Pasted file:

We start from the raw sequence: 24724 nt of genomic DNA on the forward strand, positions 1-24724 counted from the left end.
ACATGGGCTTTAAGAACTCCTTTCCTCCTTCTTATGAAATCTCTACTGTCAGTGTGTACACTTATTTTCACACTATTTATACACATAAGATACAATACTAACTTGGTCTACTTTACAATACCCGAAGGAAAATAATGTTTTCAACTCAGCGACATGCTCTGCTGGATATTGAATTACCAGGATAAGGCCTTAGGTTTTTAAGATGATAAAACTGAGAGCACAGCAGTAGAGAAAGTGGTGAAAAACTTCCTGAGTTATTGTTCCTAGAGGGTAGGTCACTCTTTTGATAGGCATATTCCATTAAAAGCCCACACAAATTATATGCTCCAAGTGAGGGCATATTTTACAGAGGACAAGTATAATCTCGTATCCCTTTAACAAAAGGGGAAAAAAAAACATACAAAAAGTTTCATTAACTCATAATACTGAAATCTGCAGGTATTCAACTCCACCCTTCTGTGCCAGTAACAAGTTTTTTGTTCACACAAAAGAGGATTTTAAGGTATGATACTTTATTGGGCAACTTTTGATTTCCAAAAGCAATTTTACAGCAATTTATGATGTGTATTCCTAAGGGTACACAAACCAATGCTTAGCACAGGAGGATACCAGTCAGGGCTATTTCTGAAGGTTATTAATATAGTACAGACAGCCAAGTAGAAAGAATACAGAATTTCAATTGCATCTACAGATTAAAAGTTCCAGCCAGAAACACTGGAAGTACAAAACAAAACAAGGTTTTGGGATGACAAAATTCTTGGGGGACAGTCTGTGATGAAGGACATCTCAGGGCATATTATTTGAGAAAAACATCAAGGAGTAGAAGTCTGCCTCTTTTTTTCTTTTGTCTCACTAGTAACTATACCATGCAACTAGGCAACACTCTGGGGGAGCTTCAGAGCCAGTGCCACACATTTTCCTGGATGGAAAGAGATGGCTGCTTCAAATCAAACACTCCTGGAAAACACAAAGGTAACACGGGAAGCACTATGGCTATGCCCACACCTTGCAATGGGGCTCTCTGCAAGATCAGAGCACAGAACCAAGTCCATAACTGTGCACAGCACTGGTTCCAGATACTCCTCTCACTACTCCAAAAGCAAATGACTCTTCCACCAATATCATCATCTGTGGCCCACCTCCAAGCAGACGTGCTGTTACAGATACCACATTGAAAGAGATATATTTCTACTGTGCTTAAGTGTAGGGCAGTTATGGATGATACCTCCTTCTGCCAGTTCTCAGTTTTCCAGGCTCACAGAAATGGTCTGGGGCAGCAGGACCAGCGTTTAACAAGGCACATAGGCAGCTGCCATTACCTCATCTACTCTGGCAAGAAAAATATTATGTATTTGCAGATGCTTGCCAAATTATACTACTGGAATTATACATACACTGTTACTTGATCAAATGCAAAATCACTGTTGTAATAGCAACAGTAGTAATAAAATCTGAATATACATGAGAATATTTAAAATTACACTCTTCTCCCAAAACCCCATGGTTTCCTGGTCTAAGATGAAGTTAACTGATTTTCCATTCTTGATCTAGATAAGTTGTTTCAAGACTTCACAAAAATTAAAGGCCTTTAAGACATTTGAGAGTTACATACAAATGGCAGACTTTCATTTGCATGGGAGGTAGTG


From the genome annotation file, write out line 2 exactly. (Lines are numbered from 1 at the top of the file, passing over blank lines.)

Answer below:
ACATGGGCTTTAAGAACTCCTTTCCTCCTTCTTATGAAATCTCTACTGTCAGTGTGTACACTTATTTTCACACTATTTATACACATAAGATACAATACTAACTTGGTCTACTTTACAATACCCGAAGGAAAATAATGTTTTCAACTCAGCGACATGCTCTGCTGGATATTGAATTACCAGGATAAGGCCTTAGGTTTTTAAGATGATAAAACTGAGAGCACAGCAGTAGAGAAAGTGGTGAAAAACTTCCTGAGTTATTGTTCCTAGAGGGTAGGTCACTCTTTTGATAGGCATATTCCATTAAAAGCCCACACAAATTATATGCTCCAAGTGAGGGCATATTTTACAGAGGACAAGTATAATCTCGTATCCCTTTAACAAAAGGGGAAAAAAAAACATACAAAAAGTTTCATTAACTCATAATACTGAAATCTGCAGGTATTCAACTCCACCCTTCTGTGCCAGTAACAAGTTTTTTGTTCACACAAAAGAGGATTTTAAGGTATGATACTTTATTGGGCAACTTTTGATTTCCAAAAGCAATTTTACAGCAATTTATGATGTGTATTCCTAAGGGTACACAAACCAATGCTTAGCACAGGAGGATACCAGTCAGGGCTATTTCTGAAGGTTATTAATATAGTACAGACAGCCAAGTAGAAAGAATACAGAATTTCAATTGCATCTACAGATTAAAAGTTCCAGCCAGAAACACTGGAAGTACAAAACAAAACAAGGTTTTGGGATGACAAAATTCTTGGGGGACAGTCTGTGATGAAGGACATCTCAGGGCATATTATTTGAGAAAAACATCAAGGAGTAGAAGTCTGCCTCTTTTTTTCTTTTGTCTCACTAGTAACTATACCATGCAACTAGGCAACACTCTGGGGGAGCTTCAGAGCCAGTGCCACACATTTTCCTGGATGGAAAGAGATGGCTGCTTCAAATCAAACACTCCTGGAAAACACAAAGGTAACACGGGAAGCACTATGGCTATGCCCACACCTTGCAATGGGGCTCTCTGCAAGATCAGAGCACAGAACCAAGTCCATAACTGTGCACAGCACTGGTTCCAGATACTCCTCTCACTACTCCAAAAGCAAATGACTCTTCCACCAATATCATCATCTGTGGCCCACCTCCAAGCAGACGTGCTGTTACAGATACCACATTGAAAGAGATATATTTCTACTGTGCTTAAGTGTAGGGCAGTTATGGATGATACCTCCTTCTGCCAGTTCTCAGTTTTCCAGGCTCACAGAAATGGTCTGGGGCAGCAGGACCAGCGTTTAACAAGGCACATAGGCAGCTGCCATTACCTCATCTACTCTGGCAAGAAAAATATTATGTATTTGCAGATGCTTGCCAAATTATACTACTGGAATTATACATACACTGTTACTTGATCAAATGCAAAATCACTGTTGTAATAGCAACAGTAGTAATAAAATCTGAATATACATGAGAATATTTAAAATTACACTCTTCTCCCAAAACCCCATGGTTTCCTGGTCTAAGATGAAGTTAACTGATTTTCCATTCTTGATCTAGATAAGTTGTTTCAAGACTTCACAAAAATTAAAGGCCTTTAAGACATTTGAGAGTTACATACAAATGGCAGACTTTCATTTGCATGGGAGGTAGTG